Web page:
Inner emotionality is always present in Böcklin’s works in a visceral way, along with another recurring theme, namely the drama of life and death. Examples are the famous pair of paintings The Island of the Dead (1880-1886) and The Island of the Living (1888), as well as Self-Portrait with Death Playing the Violin (1872).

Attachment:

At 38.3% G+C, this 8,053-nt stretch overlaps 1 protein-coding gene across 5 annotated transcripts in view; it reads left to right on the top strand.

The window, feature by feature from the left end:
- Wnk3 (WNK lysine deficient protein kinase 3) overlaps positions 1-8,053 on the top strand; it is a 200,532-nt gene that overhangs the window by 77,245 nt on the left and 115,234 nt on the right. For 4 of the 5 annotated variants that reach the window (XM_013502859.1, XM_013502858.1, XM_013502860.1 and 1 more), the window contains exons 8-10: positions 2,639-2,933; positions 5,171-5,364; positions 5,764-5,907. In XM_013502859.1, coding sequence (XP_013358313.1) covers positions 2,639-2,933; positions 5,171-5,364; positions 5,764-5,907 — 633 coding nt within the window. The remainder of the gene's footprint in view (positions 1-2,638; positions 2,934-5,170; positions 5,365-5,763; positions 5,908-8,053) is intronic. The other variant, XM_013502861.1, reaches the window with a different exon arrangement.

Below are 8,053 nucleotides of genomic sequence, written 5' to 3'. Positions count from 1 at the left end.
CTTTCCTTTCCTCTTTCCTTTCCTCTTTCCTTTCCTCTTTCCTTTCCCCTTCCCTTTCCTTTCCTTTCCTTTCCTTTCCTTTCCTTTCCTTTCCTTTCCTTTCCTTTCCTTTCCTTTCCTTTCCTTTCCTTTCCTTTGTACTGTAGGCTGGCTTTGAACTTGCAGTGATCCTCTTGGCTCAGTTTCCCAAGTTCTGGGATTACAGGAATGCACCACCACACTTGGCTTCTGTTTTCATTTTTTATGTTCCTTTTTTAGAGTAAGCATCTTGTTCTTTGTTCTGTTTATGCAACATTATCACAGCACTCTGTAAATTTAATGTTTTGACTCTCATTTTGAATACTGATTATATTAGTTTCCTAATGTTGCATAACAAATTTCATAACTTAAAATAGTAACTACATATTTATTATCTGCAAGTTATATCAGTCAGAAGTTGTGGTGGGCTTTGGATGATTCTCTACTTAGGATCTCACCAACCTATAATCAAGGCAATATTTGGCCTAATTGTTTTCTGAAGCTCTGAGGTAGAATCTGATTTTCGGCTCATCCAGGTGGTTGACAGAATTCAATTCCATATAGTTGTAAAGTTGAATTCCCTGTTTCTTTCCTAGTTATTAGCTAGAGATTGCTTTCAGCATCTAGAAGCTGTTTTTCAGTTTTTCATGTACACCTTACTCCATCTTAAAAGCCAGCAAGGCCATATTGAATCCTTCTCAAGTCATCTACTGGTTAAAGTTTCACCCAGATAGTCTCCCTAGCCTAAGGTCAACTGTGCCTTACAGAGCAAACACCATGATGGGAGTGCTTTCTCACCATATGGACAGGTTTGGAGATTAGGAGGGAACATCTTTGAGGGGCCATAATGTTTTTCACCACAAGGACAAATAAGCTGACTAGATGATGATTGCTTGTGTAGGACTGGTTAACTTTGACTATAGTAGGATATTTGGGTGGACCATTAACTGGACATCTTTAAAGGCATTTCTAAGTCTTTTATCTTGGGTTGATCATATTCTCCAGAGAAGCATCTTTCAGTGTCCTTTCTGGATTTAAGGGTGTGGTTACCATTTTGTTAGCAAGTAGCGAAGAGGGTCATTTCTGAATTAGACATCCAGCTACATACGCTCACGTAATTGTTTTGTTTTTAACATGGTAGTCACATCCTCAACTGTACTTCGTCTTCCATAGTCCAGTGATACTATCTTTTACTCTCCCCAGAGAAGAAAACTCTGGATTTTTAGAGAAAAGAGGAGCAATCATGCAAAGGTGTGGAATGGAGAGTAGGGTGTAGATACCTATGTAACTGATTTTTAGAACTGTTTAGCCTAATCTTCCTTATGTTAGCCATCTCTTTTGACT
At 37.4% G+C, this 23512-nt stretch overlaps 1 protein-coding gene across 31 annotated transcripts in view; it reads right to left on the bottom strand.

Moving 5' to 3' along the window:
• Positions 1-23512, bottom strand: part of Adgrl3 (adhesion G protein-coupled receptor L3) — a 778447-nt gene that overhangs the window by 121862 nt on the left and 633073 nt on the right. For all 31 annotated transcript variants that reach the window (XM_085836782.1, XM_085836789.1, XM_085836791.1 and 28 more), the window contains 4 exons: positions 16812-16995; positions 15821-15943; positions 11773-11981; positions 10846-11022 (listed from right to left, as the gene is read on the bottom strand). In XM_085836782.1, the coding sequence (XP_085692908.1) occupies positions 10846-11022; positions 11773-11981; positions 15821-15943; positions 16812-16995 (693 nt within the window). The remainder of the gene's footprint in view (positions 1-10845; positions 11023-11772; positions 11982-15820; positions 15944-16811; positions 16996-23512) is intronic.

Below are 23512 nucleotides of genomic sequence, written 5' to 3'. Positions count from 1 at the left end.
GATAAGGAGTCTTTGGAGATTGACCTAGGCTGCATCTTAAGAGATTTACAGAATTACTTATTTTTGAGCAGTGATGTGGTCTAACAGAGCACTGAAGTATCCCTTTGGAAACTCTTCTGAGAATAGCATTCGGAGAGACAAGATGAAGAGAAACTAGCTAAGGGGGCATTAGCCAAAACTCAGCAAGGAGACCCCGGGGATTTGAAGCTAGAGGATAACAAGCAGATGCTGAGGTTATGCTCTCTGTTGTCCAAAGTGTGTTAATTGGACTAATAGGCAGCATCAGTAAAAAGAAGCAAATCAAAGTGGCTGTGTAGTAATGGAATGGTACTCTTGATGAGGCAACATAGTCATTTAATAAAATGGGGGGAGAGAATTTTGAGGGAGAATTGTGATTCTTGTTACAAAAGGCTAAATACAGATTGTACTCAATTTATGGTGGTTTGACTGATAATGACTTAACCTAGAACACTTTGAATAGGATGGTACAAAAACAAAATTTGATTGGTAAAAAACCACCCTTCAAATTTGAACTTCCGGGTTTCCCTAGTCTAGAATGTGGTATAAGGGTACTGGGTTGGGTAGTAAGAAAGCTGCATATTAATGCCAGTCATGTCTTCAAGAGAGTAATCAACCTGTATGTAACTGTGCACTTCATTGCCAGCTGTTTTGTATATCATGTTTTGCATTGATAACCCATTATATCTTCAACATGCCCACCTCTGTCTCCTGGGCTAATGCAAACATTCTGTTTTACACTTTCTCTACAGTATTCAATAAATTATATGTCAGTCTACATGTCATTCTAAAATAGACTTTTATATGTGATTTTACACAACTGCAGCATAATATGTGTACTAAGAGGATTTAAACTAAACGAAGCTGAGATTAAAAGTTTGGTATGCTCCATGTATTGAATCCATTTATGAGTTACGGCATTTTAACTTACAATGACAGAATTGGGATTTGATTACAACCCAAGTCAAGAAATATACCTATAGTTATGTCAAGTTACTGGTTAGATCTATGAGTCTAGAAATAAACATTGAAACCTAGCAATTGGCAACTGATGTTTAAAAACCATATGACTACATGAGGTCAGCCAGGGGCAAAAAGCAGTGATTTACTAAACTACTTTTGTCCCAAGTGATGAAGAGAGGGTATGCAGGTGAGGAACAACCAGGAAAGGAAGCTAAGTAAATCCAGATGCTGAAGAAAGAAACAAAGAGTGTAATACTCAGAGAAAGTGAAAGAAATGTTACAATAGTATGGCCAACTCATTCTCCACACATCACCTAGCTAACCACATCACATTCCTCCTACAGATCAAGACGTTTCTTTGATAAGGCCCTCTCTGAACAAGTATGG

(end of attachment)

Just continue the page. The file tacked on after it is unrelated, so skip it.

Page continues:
The first painting in chronological order, Self-Portrait with Death Playing the Violin, depicts death in the guise of a skeleton, as frequently occurred in works of “danse macabre,” which were very common in medieval painting and particularly in Switzerland,Böcklin’s country of origin. There are numerous details in the work that accentuate its charm, first of all, the skeleton is depicted playing a violin sneering in a demonic tone, so suggestively that the viewer can almost hear the eerie laughter it produces. The instrument is depicted with only one string, while the other three are broken, and the skeleton insists with his bow on the last remaining string. This detail has been interpreted as a reference to the three Fates, figures from Greek mythology who were believed to decide the fate of men by establishing the length of man’s life through strings that they severed at the moment of death. The last string of the violin, therefore, would represent the imminent end of the protagonist, which will occur when it breaks. The presence of the artist, portrayed in front of the skeleton, has been interpreted in different ways, with some critics in fact believing that he is concentratingly listening to the eerie sound coming from the violin, while others have read in it a reaction of life with respect to death, that is, the protagonist recognizing the presence of death does not despair but on the contrary finds himself again and perceives a new life drive.